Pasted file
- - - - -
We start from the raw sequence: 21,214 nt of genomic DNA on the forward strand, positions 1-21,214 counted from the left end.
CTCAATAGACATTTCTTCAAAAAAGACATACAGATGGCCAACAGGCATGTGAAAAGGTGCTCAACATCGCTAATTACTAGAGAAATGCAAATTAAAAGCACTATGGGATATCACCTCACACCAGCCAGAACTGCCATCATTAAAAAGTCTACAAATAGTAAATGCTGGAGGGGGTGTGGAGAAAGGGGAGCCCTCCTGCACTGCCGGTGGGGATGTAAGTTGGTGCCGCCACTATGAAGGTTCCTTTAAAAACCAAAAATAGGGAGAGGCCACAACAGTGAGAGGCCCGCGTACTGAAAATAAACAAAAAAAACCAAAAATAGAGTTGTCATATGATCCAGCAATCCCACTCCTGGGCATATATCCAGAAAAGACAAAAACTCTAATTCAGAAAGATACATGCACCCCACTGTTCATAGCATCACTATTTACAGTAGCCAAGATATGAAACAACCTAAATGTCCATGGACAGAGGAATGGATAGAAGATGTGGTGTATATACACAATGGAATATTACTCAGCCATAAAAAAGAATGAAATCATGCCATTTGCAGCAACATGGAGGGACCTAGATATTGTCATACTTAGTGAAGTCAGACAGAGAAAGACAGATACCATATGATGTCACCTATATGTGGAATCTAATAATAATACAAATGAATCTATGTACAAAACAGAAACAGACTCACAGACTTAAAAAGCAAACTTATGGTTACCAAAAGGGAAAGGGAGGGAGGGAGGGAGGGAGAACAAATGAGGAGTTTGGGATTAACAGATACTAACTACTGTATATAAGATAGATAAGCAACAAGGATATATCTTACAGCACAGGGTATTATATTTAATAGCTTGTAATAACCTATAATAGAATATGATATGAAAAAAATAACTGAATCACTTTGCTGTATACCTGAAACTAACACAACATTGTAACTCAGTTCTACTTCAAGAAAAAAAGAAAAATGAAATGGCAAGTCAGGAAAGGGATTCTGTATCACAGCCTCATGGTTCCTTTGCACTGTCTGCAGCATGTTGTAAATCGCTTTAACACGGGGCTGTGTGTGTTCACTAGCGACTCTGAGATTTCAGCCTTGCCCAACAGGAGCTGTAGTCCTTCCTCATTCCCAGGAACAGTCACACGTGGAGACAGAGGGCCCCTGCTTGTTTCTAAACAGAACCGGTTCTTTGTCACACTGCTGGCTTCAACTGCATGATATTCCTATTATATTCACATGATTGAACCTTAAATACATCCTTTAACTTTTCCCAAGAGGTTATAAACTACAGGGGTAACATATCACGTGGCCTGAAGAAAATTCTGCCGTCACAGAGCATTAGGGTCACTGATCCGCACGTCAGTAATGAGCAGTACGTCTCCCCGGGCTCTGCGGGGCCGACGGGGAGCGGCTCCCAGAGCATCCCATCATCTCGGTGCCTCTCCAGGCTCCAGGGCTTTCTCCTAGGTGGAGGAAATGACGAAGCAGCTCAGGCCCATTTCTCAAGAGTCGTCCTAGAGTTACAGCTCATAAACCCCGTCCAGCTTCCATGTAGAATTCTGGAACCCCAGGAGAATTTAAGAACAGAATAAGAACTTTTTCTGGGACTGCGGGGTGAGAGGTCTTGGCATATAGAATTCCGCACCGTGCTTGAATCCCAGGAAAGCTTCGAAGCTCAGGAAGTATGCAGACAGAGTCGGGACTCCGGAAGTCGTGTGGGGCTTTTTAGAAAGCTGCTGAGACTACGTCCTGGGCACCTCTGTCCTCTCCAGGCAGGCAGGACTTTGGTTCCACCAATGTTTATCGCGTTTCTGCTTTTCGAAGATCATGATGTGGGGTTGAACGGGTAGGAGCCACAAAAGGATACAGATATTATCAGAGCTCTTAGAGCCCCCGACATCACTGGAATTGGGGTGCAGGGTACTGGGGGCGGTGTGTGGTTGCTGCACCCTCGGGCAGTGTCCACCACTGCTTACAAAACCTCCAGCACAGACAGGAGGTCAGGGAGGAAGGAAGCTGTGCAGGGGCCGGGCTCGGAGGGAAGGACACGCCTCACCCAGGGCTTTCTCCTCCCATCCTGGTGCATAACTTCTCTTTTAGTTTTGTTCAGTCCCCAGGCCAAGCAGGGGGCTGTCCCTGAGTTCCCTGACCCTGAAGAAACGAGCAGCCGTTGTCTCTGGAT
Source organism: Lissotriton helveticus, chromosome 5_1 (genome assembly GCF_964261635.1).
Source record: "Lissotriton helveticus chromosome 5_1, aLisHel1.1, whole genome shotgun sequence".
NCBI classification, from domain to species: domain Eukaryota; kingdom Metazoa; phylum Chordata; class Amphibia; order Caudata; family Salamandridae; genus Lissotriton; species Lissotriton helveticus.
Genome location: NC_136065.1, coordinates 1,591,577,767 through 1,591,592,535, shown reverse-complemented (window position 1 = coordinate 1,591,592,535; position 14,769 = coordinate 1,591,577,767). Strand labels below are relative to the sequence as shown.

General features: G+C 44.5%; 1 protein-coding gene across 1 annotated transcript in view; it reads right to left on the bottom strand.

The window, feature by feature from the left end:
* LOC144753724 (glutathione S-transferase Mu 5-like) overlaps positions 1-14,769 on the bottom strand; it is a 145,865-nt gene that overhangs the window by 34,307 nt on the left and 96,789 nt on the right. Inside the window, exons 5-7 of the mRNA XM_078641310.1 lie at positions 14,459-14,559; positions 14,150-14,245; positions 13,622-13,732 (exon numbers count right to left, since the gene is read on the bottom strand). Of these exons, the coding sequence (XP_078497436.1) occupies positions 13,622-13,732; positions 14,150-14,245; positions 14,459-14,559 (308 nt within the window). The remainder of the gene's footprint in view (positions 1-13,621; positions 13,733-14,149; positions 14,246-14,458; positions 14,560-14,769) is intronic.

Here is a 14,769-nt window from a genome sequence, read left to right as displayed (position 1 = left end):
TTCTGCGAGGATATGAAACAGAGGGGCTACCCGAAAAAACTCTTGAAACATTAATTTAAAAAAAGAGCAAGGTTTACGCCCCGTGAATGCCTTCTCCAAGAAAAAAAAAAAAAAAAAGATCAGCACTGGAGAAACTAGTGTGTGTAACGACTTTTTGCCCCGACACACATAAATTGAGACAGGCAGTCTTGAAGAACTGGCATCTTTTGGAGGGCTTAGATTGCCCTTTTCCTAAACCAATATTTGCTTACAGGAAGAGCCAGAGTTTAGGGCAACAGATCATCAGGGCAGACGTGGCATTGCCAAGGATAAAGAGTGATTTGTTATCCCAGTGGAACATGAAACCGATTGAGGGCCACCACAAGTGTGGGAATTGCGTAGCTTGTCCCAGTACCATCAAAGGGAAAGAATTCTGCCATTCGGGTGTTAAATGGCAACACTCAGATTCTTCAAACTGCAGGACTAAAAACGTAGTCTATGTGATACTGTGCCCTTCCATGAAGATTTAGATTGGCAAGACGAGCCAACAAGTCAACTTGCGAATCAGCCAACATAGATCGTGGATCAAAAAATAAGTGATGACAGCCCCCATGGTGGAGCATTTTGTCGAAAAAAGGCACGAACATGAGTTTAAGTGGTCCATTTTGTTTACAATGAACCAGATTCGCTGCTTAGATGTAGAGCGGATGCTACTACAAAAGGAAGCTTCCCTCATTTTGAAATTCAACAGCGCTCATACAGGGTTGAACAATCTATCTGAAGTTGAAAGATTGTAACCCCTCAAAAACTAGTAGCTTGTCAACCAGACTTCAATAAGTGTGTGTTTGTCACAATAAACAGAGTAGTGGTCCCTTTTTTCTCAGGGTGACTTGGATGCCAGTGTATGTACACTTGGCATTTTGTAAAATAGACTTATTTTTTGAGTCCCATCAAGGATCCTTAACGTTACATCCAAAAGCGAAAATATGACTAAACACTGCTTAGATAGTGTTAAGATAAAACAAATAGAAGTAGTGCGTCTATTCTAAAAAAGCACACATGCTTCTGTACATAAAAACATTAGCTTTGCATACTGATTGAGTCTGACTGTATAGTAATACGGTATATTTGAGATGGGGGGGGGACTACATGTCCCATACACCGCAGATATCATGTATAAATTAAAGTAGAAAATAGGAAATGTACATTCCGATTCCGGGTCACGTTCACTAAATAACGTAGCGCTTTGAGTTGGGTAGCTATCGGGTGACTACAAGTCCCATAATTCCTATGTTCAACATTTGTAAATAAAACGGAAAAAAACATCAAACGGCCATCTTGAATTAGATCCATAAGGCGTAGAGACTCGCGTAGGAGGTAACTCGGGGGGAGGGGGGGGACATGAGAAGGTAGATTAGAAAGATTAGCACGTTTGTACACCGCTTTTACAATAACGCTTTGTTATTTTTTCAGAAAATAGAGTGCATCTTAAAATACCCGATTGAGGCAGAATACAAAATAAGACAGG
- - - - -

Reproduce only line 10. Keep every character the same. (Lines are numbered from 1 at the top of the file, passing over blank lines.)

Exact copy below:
Here is a 14,769-nt window from a genome sequence, read left to right as displayed (position 1 = left end):